Reuters reports that more and more shoppers are willing to spend on gadgets with a touchscreen - even if it means they lose on extra features and better quality.
Apparently touchscreen technology - made so popular by the iconic iPhone - has been sweeping consumer electronics, leaving few devices untouched, and even digital cameras are affected. Not to mention PCs, calculators, MP3 players and watches that let users control functions by tapping, sliding or dragging a finger.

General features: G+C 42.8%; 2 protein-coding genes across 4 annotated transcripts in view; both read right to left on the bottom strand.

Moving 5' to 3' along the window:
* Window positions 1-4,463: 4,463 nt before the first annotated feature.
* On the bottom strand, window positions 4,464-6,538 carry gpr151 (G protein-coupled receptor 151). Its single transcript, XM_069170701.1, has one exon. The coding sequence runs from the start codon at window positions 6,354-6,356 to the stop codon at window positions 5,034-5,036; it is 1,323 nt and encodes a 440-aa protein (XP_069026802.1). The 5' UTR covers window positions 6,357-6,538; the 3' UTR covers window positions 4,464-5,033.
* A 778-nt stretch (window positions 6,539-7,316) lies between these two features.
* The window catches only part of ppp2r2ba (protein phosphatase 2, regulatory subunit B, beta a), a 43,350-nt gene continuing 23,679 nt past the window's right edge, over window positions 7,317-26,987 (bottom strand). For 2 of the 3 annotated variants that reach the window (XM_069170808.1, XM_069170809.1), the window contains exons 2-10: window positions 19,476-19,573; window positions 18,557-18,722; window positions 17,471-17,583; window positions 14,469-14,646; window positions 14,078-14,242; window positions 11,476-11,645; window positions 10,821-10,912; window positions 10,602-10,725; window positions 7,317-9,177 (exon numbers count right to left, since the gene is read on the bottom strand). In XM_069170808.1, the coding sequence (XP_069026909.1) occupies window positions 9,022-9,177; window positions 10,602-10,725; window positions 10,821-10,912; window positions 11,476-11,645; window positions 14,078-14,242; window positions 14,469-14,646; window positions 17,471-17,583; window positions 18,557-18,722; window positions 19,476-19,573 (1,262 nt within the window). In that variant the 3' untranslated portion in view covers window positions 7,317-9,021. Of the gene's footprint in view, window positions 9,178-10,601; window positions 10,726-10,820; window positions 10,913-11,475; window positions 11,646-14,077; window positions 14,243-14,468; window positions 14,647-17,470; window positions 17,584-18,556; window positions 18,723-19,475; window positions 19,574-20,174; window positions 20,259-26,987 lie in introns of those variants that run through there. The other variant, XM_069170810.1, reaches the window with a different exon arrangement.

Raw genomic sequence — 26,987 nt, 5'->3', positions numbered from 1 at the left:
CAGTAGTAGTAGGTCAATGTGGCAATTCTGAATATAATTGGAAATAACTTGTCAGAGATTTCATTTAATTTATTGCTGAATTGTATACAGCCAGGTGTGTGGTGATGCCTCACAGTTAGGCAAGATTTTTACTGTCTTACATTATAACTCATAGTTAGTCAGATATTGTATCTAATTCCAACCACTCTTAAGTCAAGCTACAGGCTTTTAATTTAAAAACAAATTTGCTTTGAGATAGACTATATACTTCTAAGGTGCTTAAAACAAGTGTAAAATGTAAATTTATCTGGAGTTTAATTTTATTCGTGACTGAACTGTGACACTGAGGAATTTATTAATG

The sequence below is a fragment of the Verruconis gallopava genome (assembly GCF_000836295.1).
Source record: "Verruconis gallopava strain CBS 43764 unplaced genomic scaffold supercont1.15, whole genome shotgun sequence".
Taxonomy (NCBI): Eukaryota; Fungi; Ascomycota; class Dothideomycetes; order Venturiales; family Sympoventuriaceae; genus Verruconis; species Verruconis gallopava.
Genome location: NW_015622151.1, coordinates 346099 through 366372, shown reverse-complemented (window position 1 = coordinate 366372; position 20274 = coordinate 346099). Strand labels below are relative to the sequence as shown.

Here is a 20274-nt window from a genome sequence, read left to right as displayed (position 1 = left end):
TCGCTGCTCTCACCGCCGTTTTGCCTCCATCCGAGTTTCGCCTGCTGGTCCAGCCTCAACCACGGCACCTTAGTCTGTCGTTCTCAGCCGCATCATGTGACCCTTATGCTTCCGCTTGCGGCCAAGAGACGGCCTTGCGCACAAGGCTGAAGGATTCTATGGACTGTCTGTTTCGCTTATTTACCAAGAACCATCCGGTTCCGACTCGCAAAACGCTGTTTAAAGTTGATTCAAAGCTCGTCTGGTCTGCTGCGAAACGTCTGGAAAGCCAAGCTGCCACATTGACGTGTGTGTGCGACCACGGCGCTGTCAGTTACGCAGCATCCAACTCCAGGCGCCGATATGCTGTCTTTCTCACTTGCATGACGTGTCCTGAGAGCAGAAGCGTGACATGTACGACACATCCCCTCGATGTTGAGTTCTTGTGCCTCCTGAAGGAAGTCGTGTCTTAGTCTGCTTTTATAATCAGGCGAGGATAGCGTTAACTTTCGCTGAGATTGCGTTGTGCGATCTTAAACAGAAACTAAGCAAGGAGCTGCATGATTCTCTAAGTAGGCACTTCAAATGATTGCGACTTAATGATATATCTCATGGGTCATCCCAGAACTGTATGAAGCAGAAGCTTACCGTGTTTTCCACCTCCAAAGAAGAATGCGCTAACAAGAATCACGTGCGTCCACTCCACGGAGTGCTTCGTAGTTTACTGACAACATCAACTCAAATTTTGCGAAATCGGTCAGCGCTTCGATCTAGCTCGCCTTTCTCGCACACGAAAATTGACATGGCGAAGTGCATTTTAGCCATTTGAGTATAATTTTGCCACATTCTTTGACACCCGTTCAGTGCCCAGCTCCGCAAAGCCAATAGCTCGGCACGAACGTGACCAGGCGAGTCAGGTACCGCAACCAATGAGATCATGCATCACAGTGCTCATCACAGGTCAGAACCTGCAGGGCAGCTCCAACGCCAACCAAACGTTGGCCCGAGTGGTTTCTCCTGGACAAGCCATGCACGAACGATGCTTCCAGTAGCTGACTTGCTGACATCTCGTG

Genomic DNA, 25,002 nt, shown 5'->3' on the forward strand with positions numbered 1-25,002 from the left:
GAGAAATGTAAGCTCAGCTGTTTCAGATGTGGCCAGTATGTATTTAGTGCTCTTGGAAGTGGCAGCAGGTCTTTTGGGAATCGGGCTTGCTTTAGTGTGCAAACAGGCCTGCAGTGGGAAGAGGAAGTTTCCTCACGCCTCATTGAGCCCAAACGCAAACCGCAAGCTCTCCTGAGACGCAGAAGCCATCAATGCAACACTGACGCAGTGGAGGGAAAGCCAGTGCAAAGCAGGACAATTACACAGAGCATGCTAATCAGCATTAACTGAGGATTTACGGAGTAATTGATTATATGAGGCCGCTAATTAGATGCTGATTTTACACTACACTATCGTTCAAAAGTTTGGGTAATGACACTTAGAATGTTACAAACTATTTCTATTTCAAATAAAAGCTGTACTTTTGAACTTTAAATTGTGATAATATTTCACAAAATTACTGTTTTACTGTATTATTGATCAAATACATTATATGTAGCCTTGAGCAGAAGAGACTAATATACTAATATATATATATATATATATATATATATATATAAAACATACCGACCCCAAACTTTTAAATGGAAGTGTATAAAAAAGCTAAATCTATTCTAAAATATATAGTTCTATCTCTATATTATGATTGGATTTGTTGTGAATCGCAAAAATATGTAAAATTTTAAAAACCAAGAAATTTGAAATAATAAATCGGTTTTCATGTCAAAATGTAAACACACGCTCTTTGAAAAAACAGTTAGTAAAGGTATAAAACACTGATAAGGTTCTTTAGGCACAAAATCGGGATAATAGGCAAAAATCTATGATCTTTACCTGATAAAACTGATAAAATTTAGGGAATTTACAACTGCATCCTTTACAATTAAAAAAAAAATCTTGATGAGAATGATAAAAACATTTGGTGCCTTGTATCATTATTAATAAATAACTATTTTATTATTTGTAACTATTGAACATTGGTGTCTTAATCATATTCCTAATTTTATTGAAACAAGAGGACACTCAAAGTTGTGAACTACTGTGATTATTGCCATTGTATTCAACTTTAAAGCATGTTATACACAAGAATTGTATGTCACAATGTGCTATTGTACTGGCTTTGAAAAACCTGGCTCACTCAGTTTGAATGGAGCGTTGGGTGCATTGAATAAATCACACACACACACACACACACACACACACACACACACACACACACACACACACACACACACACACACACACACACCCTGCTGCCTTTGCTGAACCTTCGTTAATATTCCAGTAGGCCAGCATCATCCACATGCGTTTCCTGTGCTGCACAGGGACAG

Earlier this year, Hewlett-Packard, the world's biggest computer maker, launched touchscreen PCs, signalling the trend was spreading to computers. Swiss watchmaker Tissot even has a 'T-Touch' line of touchscreen watches, Reuters said.
Global touchscreen module revenue is forecast to grow to US$6.4 billion (â‚¬4.86 billion) by 2013, rising at a compound annual growth rate of 13.7% from 2008, according to iSuppli.
The technology has its drawbacks: touchscreens often fall short in terms of functionality and picture quality, compared with devices that are similarly priced. apparently customers who own touchscreen devices buy more.
Reuters suggests that perhaps the only device that might remain unaffected could be TV. For many couch potatoes, a remote control is all the 'cool' technology they want.